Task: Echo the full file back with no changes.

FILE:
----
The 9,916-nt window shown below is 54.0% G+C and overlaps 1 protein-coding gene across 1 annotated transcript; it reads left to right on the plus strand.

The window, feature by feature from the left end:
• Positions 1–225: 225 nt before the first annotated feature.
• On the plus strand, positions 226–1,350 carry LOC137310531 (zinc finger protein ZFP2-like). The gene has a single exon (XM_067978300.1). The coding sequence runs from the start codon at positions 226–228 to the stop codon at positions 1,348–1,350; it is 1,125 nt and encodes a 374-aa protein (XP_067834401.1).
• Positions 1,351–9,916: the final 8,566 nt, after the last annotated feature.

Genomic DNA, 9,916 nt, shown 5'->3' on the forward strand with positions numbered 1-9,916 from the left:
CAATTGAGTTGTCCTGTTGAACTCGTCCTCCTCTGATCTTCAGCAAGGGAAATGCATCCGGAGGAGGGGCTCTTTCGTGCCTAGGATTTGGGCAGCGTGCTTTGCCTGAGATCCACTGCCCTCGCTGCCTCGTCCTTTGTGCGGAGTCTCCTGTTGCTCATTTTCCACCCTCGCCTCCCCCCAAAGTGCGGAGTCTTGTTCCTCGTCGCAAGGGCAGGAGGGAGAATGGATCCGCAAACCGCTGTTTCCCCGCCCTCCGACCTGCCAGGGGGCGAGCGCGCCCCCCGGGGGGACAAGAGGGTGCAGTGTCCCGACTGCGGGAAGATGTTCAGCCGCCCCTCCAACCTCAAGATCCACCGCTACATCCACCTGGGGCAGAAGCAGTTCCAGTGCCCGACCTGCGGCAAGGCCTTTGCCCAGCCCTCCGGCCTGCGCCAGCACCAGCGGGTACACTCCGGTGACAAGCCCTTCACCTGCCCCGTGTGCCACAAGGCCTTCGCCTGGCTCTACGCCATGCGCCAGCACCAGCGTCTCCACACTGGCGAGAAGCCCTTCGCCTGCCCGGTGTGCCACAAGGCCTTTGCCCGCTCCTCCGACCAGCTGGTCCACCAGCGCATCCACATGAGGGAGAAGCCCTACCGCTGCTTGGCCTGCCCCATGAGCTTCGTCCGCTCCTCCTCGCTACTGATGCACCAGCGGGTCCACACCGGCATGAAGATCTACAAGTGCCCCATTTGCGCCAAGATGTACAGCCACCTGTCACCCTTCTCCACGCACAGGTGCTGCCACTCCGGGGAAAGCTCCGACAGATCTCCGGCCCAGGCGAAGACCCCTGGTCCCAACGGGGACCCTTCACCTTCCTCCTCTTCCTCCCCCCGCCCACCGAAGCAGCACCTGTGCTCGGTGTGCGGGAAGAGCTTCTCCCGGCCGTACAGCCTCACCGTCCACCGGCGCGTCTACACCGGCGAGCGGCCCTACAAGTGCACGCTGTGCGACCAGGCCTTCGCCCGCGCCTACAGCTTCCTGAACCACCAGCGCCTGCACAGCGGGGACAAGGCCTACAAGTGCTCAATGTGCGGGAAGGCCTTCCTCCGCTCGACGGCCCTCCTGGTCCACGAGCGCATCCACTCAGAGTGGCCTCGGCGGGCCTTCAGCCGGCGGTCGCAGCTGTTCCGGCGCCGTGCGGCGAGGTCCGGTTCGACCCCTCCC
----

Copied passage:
The 9,916-nt window shown below is 54.0% G+C and overlaps 1 protein-coding gene across 1 annotated transcript; it reads left to right on the plus strand.

The window, feature by feature from the left end:
• Positions 1–225: 225 nt before the first annotated feature.
• On the plus strand, positions 226–1,350 carry LOC137310531 (zinc finger protein ZFP2-like). The gene has a single exon (XM_067978300.1). The coding sequence runs from the start codon at positions 226–228 to the stop codon at positions 1,348–1,350; it is 1,125 nt and encodes a 374-aa protein (XP_067834401.1).
• Positions 1,351–9,916: the final 8,566 nt, after the last annotated feature.

Genomic DNA, 9,916 nt, shown 5'->3' on the forward strand with positions numbered 1-9,916 from the left:
CAATTGAGTTGTCCTGTTGAACTCGTCCTCCTCTGATCTTCAGCAAGGGAAATGCATCCGGAGGAGGGGCTCTTTCGTGCCTAGGATTTGGGCAGCGTGCTTTGCCTGAGATCCACTGCCCTCGCTGCCTCGTCCTTTGTGCGGAGTCTCCTGTTGCTCATTTTCCACCCTCGCCTCCCCCCAAAGTGCGGAGTCTTGTTCCTCGTCGCAAGGGCAGGAGGGAGAATGGATCCGCAAACCGCTGTTTCCCCGCCCTCCGACCTGCCAGGGGGCGAGCGCGCCCCCCGGGGGGACAAGAGGGTGCAGTGTCCCGACTGCGGGAAGATGTTCAGCCGCCCCTCCAACCTCAAGATCCACCGCTACATCCACCTGGGGCAGAAGCAGTTCCAGTGCCCGACCTGCGGCAAGGCCTTTGCCCAGCCCTCCGGCCTGCGCCAGCACCAGCGGGTACACTCCGGTGACAAGCCCTTCACCTGCCCCGTGTGCCACAAGGCCTTCGCCTGGCTCTACGCCATGCGCCAGCACCAGCGTCTCCACACTGGCGAGAAGCCCTTCGCCTGCCCGGTGTGCCACAAGGCCTTTGCCCGCTCCTCCGACCAGCTGGTCCACCAGCGCATCCACATGAGGGAGAAGCCCTACCGCTGCTTGGCCTGCCCCATGAGCTTCGTCCGCTCCTCCTCGCTACTGATGCACCAGCGGGTCCACACCGGCATGAAGATCTACAAGTGCCCCATTTGCGCCAAGATGTACAGCCACCTGTCACCCTTCTCCACGCACAGGTGCTGCCACTCCGGGGAAAGCTCCGACAGATCTCCGGCCCAGGCGAAGACCCCTGGTCCCAACGGGGACCCTTCACCTTCCTCCTCTTCCTCCCCCCGCCCACCGAAGCAGCACCTGTGCTCGGTGTGCGGGAAGAGCTTCTCCCGGCCGTACAGCCTCACCGTCCACCGGCGCGTCTACACCGGCGAGCGGCCCTACAAGTGCACGCTGTGCGACCAGGCCTTCGCCCGCGCCTACAGCTTCCTGAACCACCAGCGCCTGCACAGCGGGGACAAGGCCTACAAGTGCTCAATGTGCGGGAAGGCCTTCCTCCGCTCGACGGCCCTCCTGGTCCACGAGCGCATCCACTCAGAGTGGCCTCGGCGGGCCTTCAGCCGGCGGTCGCAGCTGTTCCGGCGCCGTGCGGCGAGGTCCGGTTCGACCCCTCCC